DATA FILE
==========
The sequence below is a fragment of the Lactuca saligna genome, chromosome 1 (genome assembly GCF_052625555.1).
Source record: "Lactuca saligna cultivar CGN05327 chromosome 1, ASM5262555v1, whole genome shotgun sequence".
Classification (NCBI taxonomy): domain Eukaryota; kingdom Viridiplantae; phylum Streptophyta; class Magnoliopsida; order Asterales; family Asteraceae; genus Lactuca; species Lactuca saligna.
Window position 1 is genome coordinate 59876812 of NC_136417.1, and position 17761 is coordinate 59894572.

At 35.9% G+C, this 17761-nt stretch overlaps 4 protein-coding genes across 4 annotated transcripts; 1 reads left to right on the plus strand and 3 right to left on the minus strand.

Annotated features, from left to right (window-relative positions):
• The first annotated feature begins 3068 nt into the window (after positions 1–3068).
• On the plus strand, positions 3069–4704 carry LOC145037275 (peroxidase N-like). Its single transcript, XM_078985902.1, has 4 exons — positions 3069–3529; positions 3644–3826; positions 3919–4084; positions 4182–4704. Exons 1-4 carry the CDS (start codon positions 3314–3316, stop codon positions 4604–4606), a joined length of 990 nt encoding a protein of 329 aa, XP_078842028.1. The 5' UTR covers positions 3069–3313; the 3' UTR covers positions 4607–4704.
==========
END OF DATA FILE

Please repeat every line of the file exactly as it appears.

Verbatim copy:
The sequence below is a fragment of the Lactuca saligna genome, chromosome 1 (genome assembly GCF_052625555.1).
Source record: "Lactuca saligna cultivar CGN05327 chromosome 1, ASM5262555v1, whole genome shotgun sequence".
Classification (NCBI taxonomy): domain Eukaryota; kingdom Viridiplantae; phylum Streptophyta; class Magnoliopsida; order Asterales; family Asteraceae; genus Lactuca; species Lactuca saligna.
Window position 1 is genome coordinate 59876812 of NC_136417.1, and position 17761 is coordinate 59894572.

At 35.9% G+C, this 17761-nt stretch overlaps 4 protein-coding genes across 4 annotated transcripts; 1 reads left to right on the plus strand and 3 right to left on the minus strand.

Annotated features, from left to right (window-relative positions):
• The first annotated feature begins 3068 nt into the window (after positions 1–3068).
• On the plus strand, positions 3069–4704 carry LOC145037275 (peroxidase N-like). Its single transcript, XM_078985902.1, has 4 exons — positions 3069–3529; positions 3644–3826; positions 3919–4084; positions 4182–4704. Exons 1-4 carry the CDS (start codon positions 3314–3316, stop codon positions 4604–4606), a joined length of 990 nt encoding a protein of 329 aa, XP_078842028.1. The 5' UTR covers positions 3069–3313; the 3' UTR covers positions 4607–4704.